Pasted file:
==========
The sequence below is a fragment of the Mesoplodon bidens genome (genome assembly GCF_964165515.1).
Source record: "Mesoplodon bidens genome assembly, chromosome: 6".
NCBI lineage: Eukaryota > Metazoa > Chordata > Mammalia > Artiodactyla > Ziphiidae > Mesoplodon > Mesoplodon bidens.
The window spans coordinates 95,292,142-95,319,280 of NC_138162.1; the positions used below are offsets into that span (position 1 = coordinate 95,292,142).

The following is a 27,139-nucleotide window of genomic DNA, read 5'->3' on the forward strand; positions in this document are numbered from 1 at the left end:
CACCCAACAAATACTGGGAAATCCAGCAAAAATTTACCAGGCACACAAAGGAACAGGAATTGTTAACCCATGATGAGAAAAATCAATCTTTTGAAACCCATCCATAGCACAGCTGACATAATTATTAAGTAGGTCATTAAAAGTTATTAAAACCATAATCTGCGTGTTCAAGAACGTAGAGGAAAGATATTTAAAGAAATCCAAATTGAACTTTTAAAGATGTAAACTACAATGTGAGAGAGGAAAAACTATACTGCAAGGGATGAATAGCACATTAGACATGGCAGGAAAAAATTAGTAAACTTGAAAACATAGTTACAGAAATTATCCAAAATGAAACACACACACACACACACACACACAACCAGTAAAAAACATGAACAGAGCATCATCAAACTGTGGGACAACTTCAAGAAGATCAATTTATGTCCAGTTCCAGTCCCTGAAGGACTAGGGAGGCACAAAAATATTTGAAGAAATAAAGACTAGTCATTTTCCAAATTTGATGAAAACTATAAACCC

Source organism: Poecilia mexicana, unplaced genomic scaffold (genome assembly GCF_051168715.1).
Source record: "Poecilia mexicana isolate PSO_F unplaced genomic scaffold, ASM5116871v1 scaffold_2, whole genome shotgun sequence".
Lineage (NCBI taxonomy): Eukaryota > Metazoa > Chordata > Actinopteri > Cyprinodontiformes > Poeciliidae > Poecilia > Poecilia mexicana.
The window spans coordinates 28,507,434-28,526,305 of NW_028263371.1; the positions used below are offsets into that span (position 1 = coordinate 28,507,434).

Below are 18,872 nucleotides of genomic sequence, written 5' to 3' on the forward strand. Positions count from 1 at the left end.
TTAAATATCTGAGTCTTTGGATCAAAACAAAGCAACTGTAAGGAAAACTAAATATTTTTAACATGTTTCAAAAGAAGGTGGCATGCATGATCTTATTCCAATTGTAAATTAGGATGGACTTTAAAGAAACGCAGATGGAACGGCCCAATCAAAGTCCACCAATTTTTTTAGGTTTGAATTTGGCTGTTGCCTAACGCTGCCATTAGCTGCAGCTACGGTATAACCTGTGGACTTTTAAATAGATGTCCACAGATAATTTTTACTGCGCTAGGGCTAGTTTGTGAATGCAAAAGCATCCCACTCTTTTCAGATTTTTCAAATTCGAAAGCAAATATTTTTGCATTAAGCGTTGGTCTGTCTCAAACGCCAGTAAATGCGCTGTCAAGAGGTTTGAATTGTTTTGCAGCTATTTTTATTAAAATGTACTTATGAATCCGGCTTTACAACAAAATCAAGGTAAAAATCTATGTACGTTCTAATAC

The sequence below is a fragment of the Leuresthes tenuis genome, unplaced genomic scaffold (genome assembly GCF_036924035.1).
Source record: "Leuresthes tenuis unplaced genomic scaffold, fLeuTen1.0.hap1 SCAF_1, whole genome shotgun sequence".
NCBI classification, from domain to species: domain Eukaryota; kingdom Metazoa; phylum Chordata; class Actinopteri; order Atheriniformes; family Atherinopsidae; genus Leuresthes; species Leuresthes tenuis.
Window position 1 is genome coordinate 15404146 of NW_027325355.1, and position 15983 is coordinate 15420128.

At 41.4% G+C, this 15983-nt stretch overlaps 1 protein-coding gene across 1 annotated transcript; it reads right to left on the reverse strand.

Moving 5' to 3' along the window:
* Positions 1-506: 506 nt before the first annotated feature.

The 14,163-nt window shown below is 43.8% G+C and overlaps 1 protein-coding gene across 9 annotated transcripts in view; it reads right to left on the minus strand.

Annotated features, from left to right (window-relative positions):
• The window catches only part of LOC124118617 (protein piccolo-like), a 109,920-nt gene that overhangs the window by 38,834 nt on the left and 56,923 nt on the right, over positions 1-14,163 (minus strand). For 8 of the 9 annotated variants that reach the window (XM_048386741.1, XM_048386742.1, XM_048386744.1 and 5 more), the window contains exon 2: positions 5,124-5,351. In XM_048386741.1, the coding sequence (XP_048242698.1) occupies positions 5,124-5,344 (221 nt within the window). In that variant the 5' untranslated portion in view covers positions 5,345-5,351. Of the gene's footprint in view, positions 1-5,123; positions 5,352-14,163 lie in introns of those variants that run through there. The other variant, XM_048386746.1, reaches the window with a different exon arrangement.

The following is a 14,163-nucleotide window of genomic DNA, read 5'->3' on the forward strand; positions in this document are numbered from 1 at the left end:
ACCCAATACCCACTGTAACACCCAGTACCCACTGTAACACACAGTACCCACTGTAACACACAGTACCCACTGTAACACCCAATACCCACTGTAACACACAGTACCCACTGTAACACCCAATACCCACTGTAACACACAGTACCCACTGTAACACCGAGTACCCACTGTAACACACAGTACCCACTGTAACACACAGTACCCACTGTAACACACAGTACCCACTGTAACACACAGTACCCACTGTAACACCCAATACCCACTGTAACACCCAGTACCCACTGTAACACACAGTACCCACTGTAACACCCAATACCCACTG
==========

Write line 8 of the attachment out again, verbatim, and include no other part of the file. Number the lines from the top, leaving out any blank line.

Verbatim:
Source record: "Poecilia mexicana isolate PSO_F unplaced genomic scaffold, ASM5116871v1 scaffold_2, whole genome shotgun sequence".